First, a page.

April 5, 2010

Group Releases Strategic Analysis Report on Space Industry (Source: DSER)
The Deep Space Emergency Response (DSER) organization has released a new report titled “Space Policy via Macro-Economic Analysis.” Conventional wisdom among many space policy experts is that sustainability arises from technology development and job creation, butt subtle, unaddressed drivers are equally critical; and without including them in policy, the manned space flight industry will be unable to graduate from a solely government-subsidized affair.

The authors considered a macro-economic approach to the space flight industry, dealing with the broader issues of why money is spent instead of focusing on details of how much a part costs. This approach, and the studies that followed, ultimately revealed subtle differences between the manned orbital space flight and the remainder of the space industry. These differences explain why that market continues to experience difficulties in achieving commercial independence and the related goal of sustainability. Something else is needed.

“This work has been submitted to NASA and government officials, and met with great unofficial support,” said Dr. Gordon Smith, Ph.D., co-author of the report. “As the debate is moving further into the public eye, we felt it the right time to introduce our ideas on a broader stage.” Click here for information. (4/5)

New Space Record: 4 Women in Orbit at the Same Time (Source: Space.com)
Four women with the right stuff have sailed into the record books as the most female astronauts ever to fly in space at the same time. Discovery launched seven astronauts on Monday, three of them are women. They include former high school teacher Dorothy "Dottie" Metcalf-Lindenburger, robotic arm expert Stephanie Wilson and Naoko Yamazaki, the second Japanese woman ever to reach space. Rounding out the female space quartet is chemist-turned-astronaut Tracy Caldwell Dyson, who is living on the Space Station after arriving at the orbiting laboratory on Sunday. (4/5)

Russia to Launch CryoSat-2 European Probe on Apr. 8 (Source: RIA Novosti)
The launch of the European Space Agency's CryoSat-2 Earth Explorer satellite on a Russian Rokot carrier rocket is scheduled for April 8. CryoSat-2 will monitor the effects of global warming on polar glaciers. The 140 million euro CryoSat-1, was built by the EADS Astrium for the European Space Agency. It went missing in October 2005 after the satellite's Russian Rokot booster malfunctioned just a few minutes after blasting clear of the Plesetsk space center in northwest Russia. It later crashed into the Arctic Ocean. (4/5)

Brazil to Develop Rocket by 2014 (Source: RIA Novosti)
Brazil plans to develop its own carrier rocket for conveying small satellites into orbit by 2014, the Brazilian Space Agency (AEB) said on Monday. The agency said the rocket is being built by its main satellite launch vehicle project, VLS. The project was initially frozen in 2003 after an explosion destroyed a rocket on the pad at the Alcantara Launch Center in northern Brazil, killing 21 people.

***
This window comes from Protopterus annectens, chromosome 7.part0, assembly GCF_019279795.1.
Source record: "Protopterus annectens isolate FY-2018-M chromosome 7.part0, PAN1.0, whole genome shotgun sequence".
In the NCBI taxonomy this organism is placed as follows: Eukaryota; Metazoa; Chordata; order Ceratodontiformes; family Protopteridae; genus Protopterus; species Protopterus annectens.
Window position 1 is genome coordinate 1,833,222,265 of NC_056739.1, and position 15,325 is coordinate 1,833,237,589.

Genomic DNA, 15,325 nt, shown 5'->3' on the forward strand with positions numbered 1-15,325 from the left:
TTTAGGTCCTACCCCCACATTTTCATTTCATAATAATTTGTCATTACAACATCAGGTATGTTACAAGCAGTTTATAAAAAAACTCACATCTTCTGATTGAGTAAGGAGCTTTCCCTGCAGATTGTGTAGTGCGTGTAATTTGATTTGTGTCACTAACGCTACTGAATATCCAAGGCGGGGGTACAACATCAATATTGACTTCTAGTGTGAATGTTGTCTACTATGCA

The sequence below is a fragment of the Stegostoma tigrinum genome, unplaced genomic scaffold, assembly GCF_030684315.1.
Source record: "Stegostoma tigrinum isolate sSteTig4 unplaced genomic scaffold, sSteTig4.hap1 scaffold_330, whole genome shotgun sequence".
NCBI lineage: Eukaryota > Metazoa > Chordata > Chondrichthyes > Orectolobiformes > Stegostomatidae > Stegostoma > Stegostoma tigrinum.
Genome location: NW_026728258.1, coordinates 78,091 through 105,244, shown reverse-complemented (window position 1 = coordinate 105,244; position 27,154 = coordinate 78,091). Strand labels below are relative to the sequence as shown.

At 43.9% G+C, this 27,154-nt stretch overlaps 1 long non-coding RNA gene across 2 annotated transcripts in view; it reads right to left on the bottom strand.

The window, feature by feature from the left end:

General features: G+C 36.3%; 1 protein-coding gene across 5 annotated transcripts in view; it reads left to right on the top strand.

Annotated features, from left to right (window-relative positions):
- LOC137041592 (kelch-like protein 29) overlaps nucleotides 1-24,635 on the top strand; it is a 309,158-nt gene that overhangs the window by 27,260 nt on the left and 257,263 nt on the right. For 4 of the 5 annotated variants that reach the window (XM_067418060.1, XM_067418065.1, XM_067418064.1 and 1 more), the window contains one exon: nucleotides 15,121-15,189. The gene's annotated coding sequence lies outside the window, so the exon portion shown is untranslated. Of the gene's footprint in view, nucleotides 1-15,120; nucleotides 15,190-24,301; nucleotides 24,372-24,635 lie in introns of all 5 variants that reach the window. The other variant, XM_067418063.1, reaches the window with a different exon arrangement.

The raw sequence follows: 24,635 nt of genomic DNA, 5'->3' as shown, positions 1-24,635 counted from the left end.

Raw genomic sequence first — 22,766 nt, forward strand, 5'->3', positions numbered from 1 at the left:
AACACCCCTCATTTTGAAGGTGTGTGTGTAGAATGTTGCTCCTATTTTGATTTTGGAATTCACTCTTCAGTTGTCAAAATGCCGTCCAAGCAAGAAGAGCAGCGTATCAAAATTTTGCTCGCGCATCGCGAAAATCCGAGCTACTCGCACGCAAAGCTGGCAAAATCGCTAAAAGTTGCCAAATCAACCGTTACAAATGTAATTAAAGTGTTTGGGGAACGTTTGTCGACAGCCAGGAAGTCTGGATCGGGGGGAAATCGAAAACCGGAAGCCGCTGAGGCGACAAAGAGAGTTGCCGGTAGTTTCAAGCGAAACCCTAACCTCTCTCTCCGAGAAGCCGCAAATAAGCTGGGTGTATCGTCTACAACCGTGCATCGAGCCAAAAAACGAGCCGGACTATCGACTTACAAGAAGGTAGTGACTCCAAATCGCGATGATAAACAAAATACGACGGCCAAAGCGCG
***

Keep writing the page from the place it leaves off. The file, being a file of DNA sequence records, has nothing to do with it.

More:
The test launch of the repaired VLS-1 rocket is scheduled for 2012 and the first launch of the fully loaded rocket is due in 2013, the agency said in a statement. Earlier reports said Russia may take part in the project. In 2009, a delegation from the Brazilian Institute of Aeronautics and Space (IAE) visited the Makeev State Rocket Center in Miass, near the city of Chelyabinsk in the Russian Urals. (4/5)

Debt-Ridden Satmex Puts $2M Down on New Satellite (Source: Space News)
Satellite fleet operator Satmex of Mexico has paid $2 million to manufacturer Space Systems/Loral to begin work on a Satmex 8 satellite to replace Satmex 5, whose fuel will run out in 31 months. But the company has no authorization from its creditors to sign a full construction contract, Satmex announced April 1. In a filing with the U.S. Securities and Exchange Commission (SEC), Satmex said its $2 million Authorization to Proceed agreement with Loral expires in June if it is not followed up by a full-scale Satmex 8 contract. (4/5)

Soyuz Mobile Gantry Takes Shape At Kourou (Source: Space Daily)
The final major infrastructure element for Soyuz' new launch site
in French Guiana is taking shape as the large mobile service gantry is assembled for this medium-lift vehicle at the Spaceport. Structural framework for the gantry initially was built up to a height of 27 meters, marking the first assembly phase of this mobile structure, which is now being increased up to 45 meters. The gantry then will receive its external metallic covering, and also be outfitted with the internal movable work platforms that provide access to Soyuz at various levels, along with support equipment. (4/5)

The End of NPOESS (Source: Space Review)
NASA, NOAA, and the Defense Department are all grappling with the decision by the White House to end the troubled NPOESS weather satellite program. Taylor Dinerman examines what the aftermath of NPOESS means for both the agencies that need the data it would have provided as well as the prospects for interagency cooperation. Visit http://www.thespacereview.com/article/1601/1 to view the article. (4/5)

Supply and Demand for Commercial Launch (Source: Space Review)
While many debate the commercial elements of NASA's new space exploration plan, the overall commercial space industry is largely focused on other issues. Jeff Foust reports on the latest round of debate between launch services providers and satellite operators about whether there is a sufficient supply of commercial launchers. Visit http://www.thespacereview.com/article/1600/1 to view the article. (4/5)

How I Spent My Summer Vacation (Source: Space Review)
The pending retirement of the space shuttle will have an impact that goes beyond just the agency and the shuttle workforce at the Kennedy Space Center. Dwayne Day looks at how the end of the shuttle program could affect the center as a tourist destination. Visit http://www.thespacereview.com/article/1599/1 to view the article. (4/5)